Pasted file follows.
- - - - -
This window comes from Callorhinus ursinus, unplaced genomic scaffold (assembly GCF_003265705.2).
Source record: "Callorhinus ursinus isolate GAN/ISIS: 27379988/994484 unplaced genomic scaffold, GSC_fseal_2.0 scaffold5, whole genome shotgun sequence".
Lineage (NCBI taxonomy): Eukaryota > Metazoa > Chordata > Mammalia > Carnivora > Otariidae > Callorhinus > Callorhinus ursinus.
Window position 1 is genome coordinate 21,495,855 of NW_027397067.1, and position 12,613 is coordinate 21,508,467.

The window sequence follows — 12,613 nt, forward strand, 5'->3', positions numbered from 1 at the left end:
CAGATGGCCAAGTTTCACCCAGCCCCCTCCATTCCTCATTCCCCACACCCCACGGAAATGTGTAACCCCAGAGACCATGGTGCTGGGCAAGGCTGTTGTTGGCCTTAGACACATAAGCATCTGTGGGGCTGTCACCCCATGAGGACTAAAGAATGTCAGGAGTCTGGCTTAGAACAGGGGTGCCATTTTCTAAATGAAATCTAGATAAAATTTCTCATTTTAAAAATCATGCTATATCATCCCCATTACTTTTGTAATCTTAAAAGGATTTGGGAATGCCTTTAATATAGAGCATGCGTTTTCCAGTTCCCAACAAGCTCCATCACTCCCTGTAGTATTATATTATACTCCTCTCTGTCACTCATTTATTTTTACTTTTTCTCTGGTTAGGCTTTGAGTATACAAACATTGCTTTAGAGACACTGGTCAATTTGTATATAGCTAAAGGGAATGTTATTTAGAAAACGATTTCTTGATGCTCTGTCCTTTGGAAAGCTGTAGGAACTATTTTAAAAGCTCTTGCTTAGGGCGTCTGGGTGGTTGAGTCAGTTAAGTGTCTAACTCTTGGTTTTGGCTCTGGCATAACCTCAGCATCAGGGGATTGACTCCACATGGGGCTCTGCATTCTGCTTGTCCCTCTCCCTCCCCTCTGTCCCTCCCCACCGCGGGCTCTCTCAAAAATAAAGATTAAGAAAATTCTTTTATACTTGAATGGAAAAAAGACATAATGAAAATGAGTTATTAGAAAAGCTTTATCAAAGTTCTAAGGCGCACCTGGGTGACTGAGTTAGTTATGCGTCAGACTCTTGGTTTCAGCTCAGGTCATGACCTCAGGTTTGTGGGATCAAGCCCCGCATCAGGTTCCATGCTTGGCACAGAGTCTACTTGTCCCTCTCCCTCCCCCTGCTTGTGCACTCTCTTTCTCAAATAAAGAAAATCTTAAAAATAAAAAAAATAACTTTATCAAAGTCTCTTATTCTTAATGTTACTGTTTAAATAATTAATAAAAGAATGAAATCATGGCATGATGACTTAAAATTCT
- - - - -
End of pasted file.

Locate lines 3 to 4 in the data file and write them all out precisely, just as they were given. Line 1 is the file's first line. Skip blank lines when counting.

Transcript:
Lineage (NCBI taxonomy): Eukaryota > Metazoa > Chordata > Mammalia > Carnivora > Otariidae > Callorhinus > Callorhinus ursinus.
Window position 1 is genome coordinate 21,495,855 of NW_027397067.1, and position 12,613 is coordinate 21,508,467.